ADVANCEMENT OF SPUR GEAR DESIGN TECHNOLOGY
Final rept. 29 Jun 1965-28 Jul 1966
GENERAL MOTORS CORP INDIANAPOLIS IN ALLISON GAS TURBINE DIV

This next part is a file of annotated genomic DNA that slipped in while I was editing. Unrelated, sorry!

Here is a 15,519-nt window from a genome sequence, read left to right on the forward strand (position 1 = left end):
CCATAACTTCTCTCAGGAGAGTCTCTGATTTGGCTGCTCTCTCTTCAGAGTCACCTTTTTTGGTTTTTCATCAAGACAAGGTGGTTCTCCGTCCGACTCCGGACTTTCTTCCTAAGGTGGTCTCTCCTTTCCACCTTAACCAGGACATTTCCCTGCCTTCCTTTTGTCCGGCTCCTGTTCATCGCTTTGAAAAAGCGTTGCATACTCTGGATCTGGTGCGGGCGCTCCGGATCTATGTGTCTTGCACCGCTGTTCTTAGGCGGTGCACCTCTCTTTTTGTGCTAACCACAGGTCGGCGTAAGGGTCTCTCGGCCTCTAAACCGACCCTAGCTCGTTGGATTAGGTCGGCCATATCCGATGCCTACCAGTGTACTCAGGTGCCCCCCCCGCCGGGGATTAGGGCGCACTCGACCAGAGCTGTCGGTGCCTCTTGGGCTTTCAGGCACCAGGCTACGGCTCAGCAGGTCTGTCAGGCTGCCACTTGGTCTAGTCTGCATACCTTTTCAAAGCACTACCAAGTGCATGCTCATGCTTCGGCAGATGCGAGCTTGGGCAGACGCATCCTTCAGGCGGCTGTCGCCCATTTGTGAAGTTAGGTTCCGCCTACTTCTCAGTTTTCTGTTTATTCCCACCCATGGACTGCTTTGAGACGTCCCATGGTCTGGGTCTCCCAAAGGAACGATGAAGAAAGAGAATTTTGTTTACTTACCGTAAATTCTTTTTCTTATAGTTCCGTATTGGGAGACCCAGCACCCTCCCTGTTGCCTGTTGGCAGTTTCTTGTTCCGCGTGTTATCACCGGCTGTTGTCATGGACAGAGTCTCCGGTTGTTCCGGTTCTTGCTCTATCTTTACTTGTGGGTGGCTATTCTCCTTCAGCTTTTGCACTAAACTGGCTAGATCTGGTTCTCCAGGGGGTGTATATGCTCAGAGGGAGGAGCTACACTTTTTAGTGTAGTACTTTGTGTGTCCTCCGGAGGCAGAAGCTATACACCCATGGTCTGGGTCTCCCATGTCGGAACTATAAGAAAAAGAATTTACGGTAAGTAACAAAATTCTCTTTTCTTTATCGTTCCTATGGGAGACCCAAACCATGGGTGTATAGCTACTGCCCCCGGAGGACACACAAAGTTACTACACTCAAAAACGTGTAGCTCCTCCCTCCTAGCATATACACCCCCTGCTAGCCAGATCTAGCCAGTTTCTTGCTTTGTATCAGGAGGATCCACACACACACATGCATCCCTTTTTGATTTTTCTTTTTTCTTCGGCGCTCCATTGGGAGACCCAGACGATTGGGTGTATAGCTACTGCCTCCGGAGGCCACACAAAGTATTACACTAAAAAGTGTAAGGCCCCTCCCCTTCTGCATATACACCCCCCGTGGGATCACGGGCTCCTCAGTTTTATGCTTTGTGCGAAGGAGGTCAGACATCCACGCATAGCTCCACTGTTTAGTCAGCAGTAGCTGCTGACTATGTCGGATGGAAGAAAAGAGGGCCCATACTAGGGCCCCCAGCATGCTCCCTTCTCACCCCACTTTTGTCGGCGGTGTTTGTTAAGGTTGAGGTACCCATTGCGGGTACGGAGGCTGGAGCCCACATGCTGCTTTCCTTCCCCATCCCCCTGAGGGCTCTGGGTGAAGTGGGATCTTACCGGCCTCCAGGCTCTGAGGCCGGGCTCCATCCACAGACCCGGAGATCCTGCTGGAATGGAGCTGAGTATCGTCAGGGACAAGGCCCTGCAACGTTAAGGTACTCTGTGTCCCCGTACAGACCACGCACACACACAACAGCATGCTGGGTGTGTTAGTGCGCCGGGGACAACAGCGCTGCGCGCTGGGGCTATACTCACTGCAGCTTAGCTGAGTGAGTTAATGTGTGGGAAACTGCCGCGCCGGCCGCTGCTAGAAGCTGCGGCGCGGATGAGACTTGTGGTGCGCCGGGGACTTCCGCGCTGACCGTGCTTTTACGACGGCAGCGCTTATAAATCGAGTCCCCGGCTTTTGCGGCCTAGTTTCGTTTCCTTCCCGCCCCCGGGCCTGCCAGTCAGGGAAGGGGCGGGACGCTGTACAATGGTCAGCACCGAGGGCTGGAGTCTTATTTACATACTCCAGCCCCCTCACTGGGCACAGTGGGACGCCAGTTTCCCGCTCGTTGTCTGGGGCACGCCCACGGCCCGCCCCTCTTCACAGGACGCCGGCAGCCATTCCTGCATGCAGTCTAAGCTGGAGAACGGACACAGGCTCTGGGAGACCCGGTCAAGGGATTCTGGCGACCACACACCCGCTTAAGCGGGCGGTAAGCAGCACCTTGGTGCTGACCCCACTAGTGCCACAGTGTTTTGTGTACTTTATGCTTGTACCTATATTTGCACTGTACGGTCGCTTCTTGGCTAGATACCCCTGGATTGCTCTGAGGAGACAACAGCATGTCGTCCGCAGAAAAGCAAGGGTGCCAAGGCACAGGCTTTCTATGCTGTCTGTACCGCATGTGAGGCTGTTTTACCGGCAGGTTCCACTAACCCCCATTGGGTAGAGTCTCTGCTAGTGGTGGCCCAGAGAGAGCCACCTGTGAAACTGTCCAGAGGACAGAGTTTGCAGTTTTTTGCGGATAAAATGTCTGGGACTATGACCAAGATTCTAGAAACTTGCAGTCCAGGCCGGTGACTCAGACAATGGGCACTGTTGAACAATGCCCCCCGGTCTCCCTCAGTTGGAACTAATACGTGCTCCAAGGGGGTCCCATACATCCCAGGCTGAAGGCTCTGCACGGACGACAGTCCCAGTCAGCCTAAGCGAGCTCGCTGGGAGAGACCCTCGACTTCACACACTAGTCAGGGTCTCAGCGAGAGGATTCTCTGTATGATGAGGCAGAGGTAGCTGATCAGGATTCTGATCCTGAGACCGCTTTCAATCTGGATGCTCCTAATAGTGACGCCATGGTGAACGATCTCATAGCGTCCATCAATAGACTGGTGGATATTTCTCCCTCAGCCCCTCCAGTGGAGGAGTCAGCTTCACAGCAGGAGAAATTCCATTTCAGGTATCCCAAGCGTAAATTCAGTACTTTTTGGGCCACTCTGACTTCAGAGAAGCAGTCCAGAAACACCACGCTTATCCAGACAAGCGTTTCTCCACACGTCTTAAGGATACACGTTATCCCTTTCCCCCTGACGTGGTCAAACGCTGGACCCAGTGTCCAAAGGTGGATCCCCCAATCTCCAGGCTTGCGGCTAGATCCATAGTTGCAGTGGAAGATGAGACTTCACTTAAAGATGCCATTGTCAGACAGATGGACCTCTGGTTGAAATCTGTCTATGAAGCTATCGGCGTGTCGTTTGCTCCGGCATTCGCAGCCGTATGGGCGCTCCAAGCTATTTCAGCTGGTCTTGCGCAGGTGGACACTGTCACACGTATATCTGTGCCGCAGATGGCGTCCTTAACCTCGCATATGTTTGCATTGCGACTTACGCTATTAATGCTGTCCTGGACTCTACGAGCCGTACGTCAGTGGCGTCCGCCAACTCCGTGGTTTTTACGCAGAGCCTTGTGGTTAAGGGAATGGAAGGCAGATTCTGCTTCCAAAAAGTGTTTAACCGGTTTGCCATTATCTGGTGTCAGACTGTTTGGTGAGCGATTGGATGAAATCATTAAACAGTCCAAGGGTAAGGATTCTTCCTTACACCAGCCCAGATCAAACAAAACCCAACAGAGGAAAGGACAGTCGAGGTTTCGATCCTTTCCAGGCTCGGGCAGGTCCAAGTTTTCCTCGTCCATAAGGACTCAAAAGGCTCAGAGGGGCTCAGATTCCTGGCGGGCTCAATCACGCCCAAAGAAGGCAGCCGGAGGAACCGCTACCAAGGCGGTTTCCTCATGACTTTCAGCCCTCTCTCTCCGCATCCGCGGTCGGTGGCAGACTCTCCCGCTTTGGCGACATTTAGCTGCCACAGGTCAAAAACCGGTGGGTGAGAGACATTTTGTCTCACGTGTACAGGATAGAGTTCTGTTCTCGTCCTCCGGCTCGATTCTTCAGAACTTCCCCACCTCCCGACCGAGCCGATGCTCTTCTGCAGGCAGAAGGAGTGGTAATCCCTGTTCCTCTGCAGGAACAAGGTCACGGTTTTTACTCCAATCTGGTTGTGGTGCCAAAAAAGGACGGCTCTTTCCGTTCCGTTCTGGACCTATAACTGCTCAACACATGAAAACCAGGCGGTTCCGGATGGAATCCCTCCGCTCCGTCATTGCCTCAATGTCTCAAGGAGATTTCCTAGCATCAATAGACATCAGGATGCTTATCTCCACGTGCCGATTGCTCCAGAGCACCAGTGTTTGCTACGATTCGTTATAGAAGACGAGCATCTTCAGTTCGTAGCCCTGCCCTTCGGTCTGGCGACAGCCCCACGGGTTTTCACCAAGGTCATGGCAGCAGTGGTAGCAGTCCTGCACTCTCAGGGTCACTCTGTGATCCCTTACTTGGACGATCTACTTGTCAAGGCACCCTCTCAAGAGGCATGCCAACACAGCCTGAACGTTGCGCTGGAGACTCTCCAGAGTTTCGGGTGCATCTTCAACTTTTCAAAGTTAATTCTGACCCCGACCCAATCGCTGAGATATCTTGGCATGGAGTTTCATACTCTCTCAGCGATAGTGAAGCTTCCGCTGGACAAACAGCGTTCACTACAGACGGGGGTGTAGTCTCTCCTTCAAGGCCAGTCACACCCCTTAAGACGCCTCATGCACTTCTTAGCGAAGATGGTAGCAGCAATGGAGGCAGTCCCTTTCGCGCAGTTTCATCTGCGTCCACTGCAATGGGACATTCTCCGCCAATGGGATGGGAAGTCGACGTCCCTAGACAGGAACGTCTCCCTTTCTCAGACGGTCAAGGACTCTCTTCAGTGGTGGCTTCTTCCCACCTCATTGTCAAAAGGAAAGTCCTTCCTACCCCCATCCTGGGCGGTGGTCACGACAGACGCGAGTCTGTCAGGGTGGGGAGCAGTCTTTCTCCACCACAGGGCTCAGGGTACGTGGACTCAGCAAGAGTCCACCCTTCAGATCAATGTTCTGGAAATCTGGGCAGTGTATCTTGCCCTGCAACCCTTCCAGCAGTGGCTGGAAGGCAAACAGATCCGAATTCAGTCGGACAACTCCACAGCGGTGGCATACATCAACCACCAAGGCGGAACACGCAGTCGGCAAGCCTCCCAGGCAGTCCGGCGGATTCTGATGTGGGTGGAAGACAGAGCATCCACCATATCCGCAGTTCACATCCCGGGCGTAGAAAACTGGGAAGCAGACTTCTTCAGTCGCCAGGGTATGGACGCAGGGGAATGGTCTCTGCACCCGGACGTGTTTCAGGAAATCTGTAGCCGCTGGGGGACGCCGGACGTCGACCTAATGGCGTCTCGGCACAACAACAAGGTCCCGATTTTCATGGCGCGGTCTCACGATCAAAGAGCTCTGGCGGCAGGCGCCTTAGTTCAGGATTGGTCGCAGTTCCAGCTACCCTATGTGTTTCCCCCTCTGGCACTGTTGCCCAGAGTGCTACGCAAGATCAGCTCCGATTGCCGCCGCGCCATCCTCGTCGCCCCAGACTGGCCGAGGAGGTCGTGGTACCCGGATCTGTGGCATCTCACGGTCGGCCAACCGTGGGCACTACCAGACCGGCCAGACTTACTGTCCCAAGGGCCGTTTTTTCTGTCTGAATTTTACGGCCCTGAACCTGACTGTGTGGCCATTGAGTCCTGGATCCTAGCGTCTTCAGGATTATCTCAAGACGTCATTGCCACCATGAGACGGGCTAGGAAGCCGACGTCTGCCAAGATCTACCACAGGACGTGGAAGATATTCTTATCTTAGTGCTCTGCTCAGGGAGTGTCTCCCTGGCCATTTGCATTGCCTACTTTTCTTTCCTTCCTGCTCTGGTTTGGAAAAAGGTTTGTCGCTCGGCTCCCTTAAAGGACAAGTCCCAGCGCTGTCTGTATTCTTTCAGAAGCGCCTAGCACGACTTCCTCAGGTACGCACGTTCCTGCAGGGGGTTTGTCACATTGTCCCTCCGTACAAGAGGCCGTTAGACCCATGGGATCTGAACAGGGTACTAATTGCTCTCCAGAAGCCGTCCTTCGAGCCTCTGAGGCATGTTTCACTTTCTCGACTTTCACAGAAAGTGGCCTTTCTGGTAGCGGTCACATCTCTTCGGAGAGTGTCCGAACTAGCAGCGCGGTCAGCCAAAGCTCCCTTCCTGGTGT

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The investigation of four geometric variables indicated that the endurance strength was significantly affected by changes in pitch diameter and pressure angle. These effects were in some instances greater than those predicted by bending stress calculations. The effects of fillet size and fillet configuration--full form or protuberance--were not significant with respect to the endurance strength of the configurations tested. Stress calculations did not accurately consider the fillet configuration. A basic material strength curve for carburized AMS-6265 was established by R. R. Moore specimens. This strength curve correlated very closely with the AGMA method of calculating stress. By averaging all fatigue test data points, a design SN curve was established. For design purposes, a 1-percent failure endurance strength of 102,000 p.s.i. was also established. Of the five strength formulas investigated, the AGMA bending strength formula provides the most accurate method for assessment of spur gear tooth bending strength. The limited dynamic testing conducted indicated that a dynamic factor for lightweight aircraft gears should be considered for applications with a pitch line velocity over 8000 feetminute. A centrifugal speed factor is necessary for high pitch line velocity applications. A modification is required to the Dolan-Broghamer stress concentration factor used in the AGMA formula to consider tooth geometry more accurately. The AGMA formula modified to incorporate a centrifugal speed, a high speed dynamic factor, and to use R. R. Moore material strength data will produce an accurate estimate of gear tooth bending stress and life.
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